Rising labour, material and transport costs have all contributed to limit China’s role as a low-cost country sourcing location for automotive manufacturers, although the market’s growth has encouraged more local sourcing for vehicle production across the country, according to speakers at the Automotive Logistics China conference in Beijing. 

Costs in China have been rising fast. Salaries have grown annually by 10-15% every year for more than a decade, well above the country’s overall GDP growth and inflation rate, said Dr Martin Lockström (pictured), a professor at the Nordic International Management Society, an expert in supply chain management in China. When taking into account the appreciation of the yuan, Lockström said that labour costs had increased by four times in US dollar terms since 2005. 

Lockström said that such costs, along with high staff turnover, were pushing manufacturers to look towards other countries as possible sourcing hubs, such as Southeast Asia or Mexico. 

Marco Wang, head of parts export operations for Asia Pacific at Fiat Chrysler, admitted that China’s growth as a purely parts export hub had slowed. While parts exports for Chrysler out of China had grown from around 100 TEUs per year in 2005 to around 1,000 TEUs, Wang pointed to higher shipping costs and lead times as reasons why using China as a sourcing location for the US or Europe did always make sense.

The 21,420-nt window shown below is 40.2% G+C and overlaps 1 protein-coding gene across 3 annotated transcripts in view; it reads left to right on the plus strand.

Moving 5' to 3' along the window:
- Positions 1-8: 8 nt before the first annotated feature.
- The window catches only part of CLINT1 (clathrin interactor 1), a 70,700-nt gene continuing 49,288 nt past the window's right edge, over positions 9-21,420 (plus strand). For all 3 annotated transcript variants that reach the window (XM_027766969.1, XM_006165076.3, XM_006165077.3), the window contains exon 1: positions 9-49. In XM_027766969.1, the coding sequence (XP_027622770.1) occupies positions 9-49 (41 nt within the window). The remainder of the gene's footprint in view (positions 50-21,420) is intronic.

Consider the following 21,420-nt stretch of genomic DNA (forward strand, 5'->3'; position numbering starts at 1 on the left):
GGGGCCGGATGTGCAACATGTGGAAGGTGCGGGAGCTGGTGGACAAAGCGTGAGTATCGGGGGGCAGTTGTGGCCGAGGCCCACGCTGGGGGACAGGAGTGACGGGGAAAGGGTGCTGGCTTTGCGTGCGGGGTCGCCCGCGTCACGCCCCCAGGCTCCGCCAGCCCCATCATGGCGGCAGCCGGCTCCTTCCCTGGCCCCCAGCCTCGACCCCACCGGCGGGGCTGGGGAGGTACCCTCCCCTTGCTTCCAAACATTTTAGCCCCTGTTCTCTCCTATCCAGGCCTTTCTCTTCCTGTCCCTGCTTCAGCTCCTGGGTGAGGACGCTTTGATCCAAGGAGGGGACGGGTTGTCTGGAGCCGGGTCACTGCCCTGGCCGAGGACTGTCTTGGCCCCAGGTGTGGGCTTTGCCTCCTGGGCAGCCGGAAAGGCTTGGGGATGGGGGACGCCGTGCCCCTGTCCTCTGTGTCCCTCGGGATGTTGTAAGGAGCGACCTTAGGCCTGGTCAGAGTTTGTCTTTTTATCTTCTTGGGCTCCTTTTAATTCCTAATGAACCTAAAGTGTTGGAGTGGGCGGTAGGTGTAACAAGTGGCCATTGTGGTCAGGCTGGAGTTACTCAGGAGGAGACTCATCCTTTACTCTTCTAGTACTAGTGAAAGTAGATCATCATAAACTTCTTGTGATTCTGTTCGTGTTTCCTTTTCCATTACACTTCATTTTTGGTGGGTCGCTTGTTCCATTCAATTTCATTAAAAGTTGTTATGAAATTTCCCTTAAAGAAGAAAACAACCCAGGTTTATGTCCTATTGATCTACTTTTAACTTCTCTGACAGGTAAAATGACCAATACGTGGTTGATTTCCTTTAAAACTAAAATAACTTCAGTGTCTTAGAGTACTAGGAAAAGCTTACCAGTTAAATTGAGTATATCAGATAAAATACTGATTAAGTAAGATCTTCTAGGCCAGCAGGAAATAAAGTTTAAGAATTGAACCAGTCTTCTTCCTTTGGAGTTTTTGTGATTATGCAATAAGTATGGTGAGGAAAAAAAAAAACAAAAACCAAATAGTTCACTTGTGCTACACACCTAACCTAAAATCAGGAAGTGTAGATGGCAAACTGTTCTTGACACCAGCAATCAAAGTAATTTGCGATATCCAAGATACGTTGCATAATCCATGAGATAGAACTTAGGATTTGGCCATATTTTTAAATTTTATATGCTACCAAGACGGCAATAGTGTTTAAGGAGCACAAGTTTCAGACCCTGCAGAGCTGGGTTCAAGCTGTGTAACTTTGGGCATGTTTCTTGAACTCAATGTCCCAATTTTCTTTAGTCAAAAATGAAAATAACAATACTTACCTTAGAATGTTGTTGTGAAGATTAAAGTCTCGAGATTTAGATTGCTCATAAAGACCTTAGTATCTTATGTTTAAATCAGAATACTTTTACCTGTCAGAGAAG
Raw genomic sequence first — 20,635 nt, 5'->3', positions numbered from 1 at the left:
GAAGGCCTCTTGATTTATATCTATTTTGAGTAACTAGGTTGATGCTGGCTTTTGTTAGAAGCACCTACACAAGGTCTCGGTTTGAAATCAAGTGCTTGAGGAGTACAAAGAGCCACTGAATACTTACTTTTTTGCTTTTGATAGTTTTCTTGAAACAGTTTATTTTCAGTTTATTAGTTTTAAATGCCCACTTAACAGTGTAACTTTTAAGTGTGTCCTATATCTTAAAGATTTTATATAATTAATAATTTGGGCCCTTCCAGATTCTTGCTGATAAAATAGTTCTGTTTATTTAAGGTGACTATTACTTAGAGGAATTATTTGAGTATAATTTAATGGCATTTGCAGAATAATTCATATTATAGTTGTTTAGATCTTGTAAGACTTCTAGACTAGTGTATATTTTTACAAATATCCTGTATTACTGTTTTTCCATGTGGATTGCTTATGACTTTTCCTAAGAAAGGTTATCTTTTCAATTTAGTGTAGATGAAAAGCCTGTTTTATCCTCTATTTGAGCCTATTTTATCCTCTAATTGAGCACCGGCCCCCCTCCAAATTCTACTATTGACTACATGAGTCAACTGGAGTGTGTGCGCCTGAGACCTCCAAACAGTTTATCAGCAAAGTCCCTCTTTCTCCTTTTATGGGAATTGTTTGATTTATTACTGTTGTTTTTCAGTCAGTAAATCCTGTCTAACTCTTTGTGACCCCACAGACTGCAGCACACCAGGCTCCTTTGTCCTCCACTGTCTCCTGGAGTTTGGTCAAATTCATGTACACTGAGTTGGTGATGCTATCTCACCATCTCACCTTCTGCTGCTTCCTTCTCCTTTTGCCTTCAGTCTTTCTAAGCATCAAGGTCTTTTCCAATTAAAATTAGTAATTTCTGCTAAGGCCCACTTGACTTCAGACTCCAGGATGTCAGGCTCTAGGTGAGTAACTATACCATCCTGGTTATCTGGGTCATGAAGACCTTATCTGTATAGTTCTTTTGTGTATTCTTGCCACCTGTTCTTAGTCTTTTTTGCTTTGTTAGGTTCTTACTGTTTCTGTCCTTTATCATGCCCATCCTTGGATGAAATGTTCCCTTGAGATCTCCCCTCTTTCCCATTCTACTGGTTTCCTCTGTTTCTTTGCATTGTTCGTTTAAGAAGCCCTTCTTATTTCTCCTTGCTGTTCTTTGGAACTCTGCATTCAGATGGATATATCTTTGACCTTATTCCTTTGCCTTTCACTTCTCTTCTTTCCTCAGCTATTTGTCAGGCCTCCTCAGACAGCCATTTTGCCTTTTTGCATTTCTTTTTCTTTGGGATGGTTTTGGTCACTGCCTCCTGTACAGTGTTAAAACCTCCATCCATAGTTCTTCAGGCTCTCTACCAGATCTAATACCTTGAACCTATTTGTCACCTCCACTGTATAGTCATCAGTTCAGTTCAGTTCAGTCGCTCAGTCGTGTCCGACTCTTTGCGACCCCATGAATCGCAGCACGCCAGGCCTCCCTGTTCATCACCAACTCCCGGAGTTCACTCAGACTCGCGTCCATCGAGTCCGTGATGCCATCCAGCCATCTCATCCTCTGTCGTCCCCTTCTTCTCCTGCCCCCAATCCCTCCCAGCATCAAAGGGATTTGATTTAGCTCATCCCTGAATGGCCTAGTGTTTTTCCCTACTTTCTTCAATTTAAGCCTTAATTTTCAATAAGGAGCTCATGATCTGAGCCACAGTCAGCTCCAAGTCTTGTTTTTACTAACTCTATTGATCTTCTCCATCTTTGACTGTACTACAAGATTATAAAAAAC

Wang said that efforts by container shipping lines and freight forwarders to reduce costs had extended lead times, which increased the inventory carrying costs for manufacturers. “Six or seven years ago, the lead time from China to Europe was around 25 days, while today it is 35-40 days,” said Wang. “That makes a significant difference, and so we are looking for ways to reduce the total supply chain costs.”

Parts export volume out of China is still significant, even if growth is slower than in the past. Jason Xu, sales director at Gefco China, revealed that a Gefco part consolidation platform for PSA in Shanghai exports around 3,000 TEUs per year for production in Russia and Argentina, including 350 different parts from 50 Chinese suppliers. A highly coordinated supply chain allows Gefco to help PSA manage the parts on a just-in-time basis even across intercontinental delivery.

However, the conference suggested that the main growth for China remained in local production and sourcing, with OEM executives suggesting that they were looking to shorten supply chains. Carmakers including FAW-Volkswagen, Shanghai Volkswagen and Qoros cited examples of using local supplier parks wherein a large share of the supply base could site their production or final assembly. 

Lockström predicted that western regions such as Chongqing and Chengdu would become much more important as sourcing hubs to remain closer to the growing production bases there. 

Main sessions from the conference were streamed live this year and can be viewed online.